AP Explains: Park's fate and what happens next in S. Korea

South Korea's embattled former President Park Geun-hye was jailed Friday in a scandal that has set off a political firestorm and led to the arrests of dozens of high-profile figures. More drama is expected in the scandal in the weeks and months ahead. Here's what is likely to happen.



Park was sent to a detention facility near Seoul on Friday after the Seoul Central District Court accepted a request from prosecutors to arrest her. Prosecutors can now detain her for up to 20 days before formally indicting her. After indictment, Park is likely to remain in detention, probably for several months, during her trial.

Prosecutors could indict Park without arresting her, but said they needed to detain her because her alleged crimes are "grave" and she could try to destroy evidence. Prosecutors also said it was fair to arrest her since all other key suspects in the scandal have been arrested.

The scandal centers on allegations that Park conspired with a confidante to extort money from companies, take kickbacks from Samsung and engage in other wrongdoing. Prosecutors are expected to bring multiple charges including extortion, bribery and abuse of power.

Images of the former president attending court while handcuffed, bound and perhaps dressed in prison garb are certain to make more headlines. A district court normally issues a verdict within six months of an indictment.



The penalty for bribery ranges from 10 years in prison to life imprisonment. But South Korea has a history of pardoning convicted former leaders, and some conservative politicians and media are urging that Park not be punished further, saying she has already lost the presidency, her reputation and many of her political allies. Others disagree, saying the law must be fair to everyone and that Park is at the heart of the scandal.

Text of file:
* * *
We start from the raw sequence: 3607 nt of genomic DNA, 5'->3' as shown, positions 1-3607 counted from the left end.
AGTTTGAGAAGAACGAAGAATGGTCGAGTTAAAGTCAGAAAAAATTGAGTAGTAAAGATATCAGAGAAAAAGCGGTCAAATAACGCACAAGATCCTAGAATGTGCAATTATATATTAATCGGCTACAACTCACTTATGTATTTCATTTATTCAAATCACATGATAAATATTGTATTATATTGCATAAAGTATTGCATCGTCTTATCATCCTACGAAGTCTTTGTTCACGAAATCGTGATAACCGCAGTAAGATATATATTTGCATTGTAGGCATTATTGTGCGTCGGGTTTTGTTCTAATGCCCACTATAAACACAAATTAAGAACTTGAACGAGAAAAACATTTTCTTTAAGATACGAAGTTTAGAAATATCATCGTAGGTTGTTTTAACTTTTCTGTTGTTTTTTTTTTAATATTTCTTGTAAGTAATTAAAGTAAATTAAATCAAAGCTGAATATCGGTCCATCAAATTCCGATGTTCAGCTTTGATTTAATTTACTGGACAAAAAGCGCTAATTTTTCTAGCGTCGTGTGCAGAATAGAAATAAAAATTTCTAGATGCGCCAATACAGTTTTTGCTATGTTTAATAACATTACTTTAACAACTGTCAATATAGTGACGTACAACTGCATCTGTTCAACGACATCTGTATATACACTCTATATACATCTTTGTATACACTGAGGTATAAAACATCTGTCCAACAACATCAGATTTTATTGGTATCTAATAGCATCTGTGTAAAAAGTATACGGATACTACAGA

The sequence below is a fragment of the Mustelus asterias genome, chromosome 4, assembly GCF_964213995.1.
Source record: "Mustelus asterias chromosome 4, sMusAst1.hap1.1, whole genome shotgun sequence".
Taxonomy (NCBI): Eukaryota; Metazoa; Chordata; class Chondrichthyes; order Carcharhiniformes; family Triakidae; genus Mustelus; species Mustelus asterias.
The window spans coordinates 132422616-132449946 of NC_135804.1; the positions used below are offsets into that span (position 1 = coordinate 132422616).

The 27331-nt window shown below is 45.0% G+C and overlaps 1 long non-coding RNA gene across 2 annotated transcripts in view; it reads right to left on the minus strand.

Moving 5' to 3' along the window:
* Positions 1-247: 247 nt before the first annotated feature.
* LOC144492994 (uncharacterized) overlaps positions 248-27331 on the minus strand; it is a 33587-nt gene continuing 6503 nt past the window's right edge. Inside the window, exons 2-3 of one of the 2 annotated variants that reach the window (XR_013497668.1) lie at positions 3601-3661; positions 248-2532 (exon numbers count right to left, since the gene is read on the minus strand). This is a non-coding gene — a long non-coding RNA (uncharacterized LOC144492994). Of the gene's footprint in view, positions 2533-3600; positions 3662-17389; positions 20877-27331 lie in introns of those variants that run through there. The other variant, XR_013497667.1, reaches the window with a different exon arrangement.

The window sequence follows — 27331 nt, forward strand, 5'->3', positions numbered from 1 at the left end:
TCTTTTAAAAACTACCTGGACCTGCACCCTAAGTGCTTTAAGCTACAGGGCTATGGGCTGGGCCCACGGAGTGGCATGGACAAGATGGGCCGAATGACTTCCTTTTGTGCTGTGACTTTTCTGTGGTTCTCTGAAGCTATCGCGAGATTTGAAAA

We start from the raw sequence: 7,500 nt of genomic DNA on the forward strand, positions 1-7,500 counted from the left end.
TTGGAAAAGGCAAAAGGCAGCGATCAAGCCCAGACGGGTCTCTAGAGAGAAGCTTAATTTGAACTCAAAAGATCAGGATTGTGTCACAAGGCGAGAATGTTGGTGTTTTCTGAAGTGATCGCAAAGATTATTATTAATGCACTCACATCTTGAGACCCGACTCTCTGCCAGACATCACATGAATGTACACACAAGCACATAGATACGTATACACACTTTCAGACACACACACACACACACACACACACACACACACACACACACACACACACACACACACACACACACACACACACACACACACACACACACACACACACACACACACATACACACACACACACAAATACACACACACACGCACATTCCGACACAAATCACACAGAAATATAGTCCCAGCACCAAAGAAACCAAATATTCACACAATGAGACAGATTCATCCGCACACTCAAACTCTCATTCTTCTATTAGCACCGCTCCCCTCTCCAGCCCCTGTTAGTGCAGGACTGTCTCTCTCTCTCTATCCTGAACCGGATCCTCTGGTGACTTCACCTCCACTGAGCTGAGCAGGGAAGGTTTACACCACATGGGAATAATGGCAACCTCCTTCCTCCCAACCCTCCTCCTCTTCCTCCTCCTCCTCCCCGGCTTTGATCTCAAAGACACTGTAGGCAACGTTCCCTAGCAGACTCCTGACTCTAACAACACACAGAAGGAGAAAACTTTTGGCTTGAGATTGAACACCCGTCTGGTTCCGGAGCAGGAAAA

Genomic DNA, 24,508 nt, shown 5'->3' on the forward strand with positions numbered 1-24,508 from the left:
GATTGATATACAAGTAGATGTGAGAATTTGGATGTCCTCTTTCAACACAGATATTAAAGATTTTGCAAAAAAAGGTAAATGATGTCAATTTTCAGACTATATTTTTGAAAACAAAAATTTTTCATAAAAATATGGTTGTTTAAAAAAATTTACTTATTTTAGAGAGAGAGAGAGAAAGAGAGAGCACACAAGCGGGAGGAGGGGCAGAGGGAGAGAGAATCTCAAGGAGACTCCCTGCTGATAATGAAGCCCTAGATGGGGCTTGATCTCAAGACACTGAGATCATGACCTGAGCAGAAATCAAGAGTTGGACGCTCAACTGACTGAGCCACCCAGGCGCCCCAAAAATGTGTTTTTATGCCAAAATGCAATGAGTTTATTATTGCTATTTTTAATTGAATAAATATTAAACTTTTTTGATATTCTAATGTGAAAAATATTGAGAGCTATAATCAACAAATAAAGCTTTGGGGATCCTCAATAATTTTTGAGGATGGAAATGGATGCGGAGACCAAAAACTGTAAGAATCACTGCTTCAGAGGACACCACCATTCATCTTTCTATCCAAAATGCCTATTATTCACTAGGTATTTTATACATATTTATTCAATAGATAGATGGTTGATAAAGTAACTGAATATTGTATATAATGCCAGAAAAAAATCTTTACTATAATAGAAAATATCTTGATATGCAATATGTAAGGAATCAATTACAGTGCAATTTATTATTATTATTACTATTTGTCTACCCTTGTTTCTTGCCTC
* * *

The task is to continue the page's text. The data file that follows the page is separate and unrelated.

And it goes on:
There are worries that some of Park's ultra-conservative supporters might stage violent rallies calling for her release. Three supporters died during clashes with police after the Constitutional Court ruled to uphold her dismissal earlier in March.

Two former South Korean presidents, Chun Doo-hwan and Roh Tae-woo, were sentenced to life and 17 years in prison, respectively, in 1996, on charges including treason and bribery. But they were released in December 1997 in a special amnesty suggested by President-elect Kim Dae-jung, who pushed to promote national reconciliation to revive an economy battered by the Asian financial crisis.



Court rulings for others arrested in the scandal are expected in the coming months. They include Park confidante Choi Soon-sil, Samsung heir Lee Jae-yong and some top government officials.

Choi has been charged with bribery, extortion and abuse of power, and can be sentenced to up to life in prison if convicted of bribery. Samsung's Lee faces bribery, embezzlement and three other charges punishable by at least five years in prison.

Also on trial are a former presidential adviser allegedly involved with Park and Choi in the extortion of millions of dollars from companies, another adviser who allegedly passed state secrets to Choi at Park's request, and two former culture ministers and a former presidential chief-of-staff accused of conspiring with Park and Choi to blacklist artists critical of Park's policies to deny them state support.



A new election is to be held May 9 to choose Park's successor. Opinion surveys show liberal Moon Jae-in, who lost the 2012 presidential election to Park, is a clear favorite to win.

Moon will likely receive his party's formal presidential nomination next week. There is talk of conservative and moderate parties fielding a unified candidate because that appears to be the only way to defeat Moon, but no serious attempt at such a political realignment has yet occurred.

The winner of the election will take office immediately, and analysts expect some policy confusion in the first several months as a result. Worse, possible protests by Park supporters could be a burden to the new president if they continue after the election.

Unlike Park, who took a tough approach toward North Korea, Moon has vowed to pursue improved ties with the North, a stance that might trigger discord with the U.S. and Japan.

Moon is also critical of decisions by Park to allow the installation of an advanced U.S. missile defense system in South Korea and resolve a decades-long impasse with Japan over Korean sex slaves used by its imperial army in World War II.